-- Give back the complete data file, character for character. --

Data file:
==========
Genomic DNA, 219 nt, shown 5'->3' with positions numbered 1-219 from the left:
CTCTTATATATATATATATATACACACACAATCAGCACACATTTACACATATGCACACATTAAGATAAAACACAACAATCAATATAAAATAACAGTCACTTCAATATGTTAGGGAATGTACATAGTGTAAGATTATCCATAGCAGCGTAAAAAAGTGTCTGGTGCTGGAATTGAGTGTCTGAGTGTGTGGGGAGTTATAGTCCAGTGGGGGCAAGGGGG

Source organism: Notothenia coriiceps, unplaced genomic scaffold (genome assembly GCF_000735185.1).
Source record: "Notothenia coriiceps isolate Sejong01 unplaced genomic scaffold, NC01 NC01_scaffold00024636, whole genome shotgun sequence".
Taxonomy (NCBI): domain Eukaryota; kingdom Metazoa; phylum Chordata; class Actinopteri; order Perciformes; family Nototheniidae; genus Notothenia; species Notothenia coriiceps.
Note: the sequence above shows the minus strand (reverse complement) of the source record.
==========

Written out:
Genomic DNA, 219 nt, shown 5'->3' with positions numbered 1-219 from the left:
CTCTTATATATATATATATATACACACACAATCAGCACACATTTACACATATGCACACATTAAGATAAAACACAACAATCAATATAAAATAACAGTCACTTCAATATGTTAGGGAATGTACATAGTGTAAGATTATCCATAGCAGCGTAAAAAAGTGTCTGGTGCTGGAATTGAGTGTCTGAGTGTGTGGGGAGTTATAGTCCAGTGGGGGCAAGGGGG

Source organism: Notothenia coriiceps, unplaced genomic scaffold (genome assembly GCF_000735185.1).
Source record: "Notothenia coriiceps isolate Sejong01 unplaced genomic scaffold, NC01 NC01_scaffold00024636, whole genome shotgun sequence".
Taxonomy (NCBI): domain Eukaryota; kingdom Metazoa; phylum Chordata; class Actinopteri; order Perciformes; family Nototheniidae; genus Notothenia; species Notothenia coriiceps.
Note: the sequence above shows the minus strand (reverse complement) of the source record.